After discovery, both parties filed motions for summary judgment pursuant to Federal Rule of Civil Procedure 56. On March 21, 2016, defendant's motion for summary judgment in its entirety was denied and Disability Right's summary judgment motion was granted in part. It was found that Blue Creek was a facility or service provider pursuant to the provisions of the P&A Statutes; that the complaints received by Disability Rights properly alleged abuse and neglect as defined by the P&A Statutes; that the particular students at Blue Creek constituted disabled individuals under the P&A Statutes; that the defendants' initial failure to provide physical access to Blue Creek and the records of certain students constituted a violation of the P&A Statutes. As a result, the defendants were enjoined from disputing that Blue Creek is a facility or service provider for the purposes of the P&A Statutes to the extent Disability Rights seeks to assert the rights granted to it pursuant to federal law or that the students receiving special education pursuant to a particular designation constituted disabled individuals pursuant to the P&A Statutes.

         On April 5, 2016, plaintiff submitted the pending motion for attorneys' fees, seeking $209, 532.75 based upon: (i) 52.6 hours of work completed by attorney Cliff Zucker (“Zucker”) at an hourly rate of $345.00, (ii) 79.1 hours of work completed by attorney Jennifer Monthie (“Monthie”) at an hourly rate of $300.00, (iii) 489.8 hours of work completed by attorney Julie Keegan (“Keegan”) at an hourly rate of $300.00, (iv) 29.6 hours of work completed by attorney Chris Turner (“Turner”) at an hourly rate of $275.00, (v) 20.6 hours of work completed by attorney Stefen Short (“Short”) at an hourly rate of $170.00, (vi) 14.0 hours of work completed by attorney Prianka Nair (“Nair”) at an hourly rate of $150.00 and (vii) 14.10 hours of work completed by attorney Shain Neumeier (“Neumeier”) at an hourly rate of $175.00.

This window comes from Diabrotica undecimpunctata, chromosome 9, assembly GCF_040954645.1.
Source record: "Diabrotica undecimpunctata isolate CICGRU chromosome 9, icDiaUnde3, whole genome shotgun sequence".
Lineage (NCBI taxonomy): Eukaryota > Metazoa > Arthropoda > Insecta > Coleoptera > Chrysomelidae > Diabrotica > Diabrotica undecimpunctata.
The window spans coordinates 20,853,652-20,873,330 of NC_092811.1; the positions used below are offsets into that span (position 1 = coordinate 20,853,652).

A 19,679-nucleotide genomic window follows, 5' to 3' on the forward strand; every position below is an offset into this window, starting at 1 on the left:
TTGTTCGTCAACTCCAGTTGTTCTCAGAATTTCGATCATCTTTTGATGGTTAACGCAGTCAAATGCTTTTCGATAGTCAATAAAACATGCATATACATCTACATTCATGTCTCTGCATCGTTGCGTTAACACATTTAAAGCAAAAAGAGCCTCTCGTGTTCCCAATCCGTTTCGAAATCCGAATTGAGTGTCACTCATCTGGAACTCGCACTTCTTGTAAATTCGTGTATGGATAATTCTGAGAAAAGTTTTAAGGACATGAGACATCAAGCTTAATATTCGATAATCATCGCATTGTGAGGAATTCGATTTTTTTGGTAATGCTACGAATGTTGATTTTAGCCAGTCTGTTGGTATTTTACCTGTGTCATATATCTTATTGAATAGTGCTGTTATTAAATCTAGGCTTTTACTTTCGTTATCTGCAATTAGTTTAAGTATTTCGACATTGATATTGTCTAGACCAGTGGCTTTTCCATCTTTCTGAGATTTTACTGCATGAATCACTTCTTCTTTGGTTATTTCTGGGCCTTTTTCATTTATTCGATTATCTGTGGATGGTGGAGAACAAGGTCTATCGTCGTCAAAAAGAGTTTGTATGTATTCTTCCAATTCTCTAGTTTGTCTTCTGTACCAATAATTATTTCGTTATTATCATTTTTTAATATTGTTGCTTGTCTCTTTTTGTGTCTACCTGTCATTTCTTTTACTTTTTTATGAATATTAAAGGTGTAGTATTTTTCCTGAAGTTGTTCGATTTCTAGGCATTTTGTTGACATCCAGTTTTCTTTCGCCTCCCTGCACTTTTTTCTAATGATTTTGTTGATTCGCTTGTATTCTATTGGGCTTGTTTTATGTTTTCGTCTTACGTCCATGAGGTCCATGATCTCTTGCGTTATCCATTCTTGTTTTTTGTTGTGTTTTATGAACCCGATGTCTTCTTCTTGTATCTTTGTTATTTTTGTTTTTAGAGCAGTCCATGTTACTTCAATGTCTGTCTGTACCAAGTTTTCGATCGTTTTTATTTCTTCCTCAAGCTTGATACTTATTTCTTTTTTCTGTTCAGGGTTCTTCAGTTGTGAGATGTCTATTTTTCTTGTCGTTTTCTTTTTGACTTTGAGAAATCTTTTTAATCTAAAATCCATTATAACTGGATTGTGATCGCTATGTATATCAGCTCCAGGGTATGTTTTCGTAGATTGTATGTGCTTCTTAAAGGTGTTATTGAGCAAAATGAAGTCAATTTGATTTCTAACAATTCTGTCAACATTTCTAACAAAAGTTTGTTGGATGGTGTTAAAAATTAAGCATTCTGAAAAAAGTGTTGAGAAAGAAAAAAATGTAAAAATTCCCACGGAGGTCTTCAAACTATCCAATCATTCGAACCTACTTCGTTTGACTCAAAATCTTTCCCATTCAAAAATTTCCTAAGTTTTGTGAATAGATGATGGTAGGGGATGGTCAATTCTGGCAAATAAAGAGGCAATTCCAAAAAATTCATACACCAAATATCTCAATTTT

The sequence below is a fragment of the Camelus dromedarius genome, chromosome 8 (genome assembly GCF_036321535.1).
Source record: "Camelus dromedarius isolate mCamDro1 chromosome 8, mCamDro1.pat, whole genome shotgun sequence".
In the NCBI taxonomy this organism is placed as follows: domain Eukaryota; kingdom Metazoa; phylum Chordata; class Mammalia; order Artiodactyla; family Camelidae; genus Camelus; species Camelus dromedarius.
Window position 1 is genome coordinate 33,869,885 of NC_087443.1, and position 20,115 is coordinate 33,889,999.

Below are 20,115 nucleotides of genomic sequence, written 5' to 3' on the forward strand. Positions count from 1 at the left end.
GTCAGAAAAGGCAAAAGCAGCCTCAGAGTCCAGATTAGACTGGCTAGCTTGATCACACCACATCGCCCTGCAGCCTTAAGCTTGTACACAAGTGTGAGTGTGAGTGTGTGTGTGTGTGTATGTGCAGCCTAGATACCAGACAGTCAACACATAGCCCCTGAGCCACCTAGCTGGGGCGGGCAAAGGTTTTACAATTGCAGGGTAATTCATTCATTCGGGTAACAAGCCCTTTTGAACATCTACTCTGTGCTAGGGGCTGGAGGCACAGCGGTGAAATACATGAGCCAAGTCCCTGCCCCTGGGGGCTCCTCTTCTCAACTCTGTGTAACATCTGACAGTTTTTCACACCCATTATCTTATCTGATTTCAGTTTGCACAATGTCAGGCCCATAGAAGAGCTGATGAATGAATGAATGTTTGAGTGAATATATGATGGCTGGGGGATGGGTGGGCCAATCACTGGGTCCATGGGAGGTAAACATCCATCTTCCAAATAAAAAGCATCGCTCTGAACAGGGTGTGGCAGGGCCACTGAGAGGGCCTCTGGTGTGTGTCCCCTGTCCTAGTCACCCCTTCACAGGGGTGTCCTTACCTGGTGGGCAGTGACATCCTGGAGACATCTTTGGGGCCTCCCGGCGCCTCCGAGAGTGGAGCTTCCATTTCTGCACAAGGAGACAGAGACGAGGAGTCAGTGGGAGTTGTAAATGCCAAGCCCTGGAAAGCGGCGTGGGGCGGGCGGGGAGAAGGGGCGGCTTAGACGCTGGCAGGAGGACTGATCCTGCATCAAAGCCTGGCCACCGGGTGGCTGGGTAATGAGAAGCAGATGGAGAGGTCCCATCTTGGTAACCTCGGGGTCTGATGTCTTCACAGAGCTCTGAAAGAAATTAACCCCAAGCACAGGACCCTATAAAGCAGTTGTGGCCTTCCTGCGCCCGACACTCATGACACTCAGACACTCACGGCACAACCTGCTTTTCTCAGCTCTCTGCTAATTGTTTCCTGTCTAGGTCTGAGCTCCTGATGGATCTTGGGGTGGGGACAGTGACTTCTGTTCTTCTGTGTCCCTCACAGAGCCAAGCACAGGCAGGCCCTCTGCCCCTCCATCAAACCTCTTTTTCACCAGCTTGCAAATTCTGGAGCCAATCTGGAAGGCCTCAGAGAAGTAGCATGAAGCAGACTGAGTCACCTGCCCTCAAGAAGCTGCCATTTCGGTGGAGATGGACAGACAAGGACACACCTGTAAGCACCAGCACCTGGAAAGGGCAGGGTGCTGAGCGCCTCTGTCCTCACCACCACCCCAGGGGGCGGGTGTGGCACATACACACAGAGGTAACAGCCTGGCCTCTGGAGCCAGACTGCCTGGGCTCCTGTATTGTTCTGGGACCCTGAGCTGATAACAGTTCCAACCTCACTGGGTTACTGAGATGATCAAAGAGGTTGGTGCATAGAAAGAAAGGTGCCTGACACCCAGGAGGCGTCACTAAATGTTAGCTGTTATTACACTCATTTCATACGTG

III. LEGAL STANDARD.

         A. Legal Standard for Awarding Fees.

         Pursuant to § 1988, in any action or proceeding to enforce a provision of 42 U.S.C. § 1983, the court, in its discretion, may allow the prevailing party a reasonable attorney's fee as part of the costs. See 42 U.S.C. § 1988(b). Section 1988 represents a limited exception to the “American Rule, ” under which each party to an action underwrites its own litigation expenses, including attorney's fees regardless of the outcome. See Neroni v. Coccoma, 2014 WL 3866307, at *1 (N.D.N.Y. Aug. 6, 2014) (Sharpe, D.J.). “Determining whether an award of attorney's fees is appropriate requires a two-step inquiry. First, the party must be a ‘prevailing party' in order to recover. If [it] is, then the requested fee must also be reasonable.” Pino v. Locascio, 101 F.3d 235, 237 (2d Cir.1996) (citations omitted). The purpose of allowing attorneys' fees in a civil rights action “is to ensure effective access to the judicial process for persons with civil rights grievances.” Hensley v. Eckerhart, 461 U.S. 424, 429 (1983). “[A]ccordingly, a prevailing plaintiff should ordinarily recover an attorney fee unless special circumstances would render such an award unjust.” Id. (internal quotation marks and citation omitted).

         IV. DISCUSSION.

         (i) An Award of Attorneys' Fees and Costs is Available to Disability Rights.

         Defendants asserts that an award of attorneys' fees is not available to Disability Rights as neither their motion for summary judgment nor the Memorandum, Decision and Order granting plaintiff relief expressly rested on a Section 1983 claim. Disability Rights argues that ...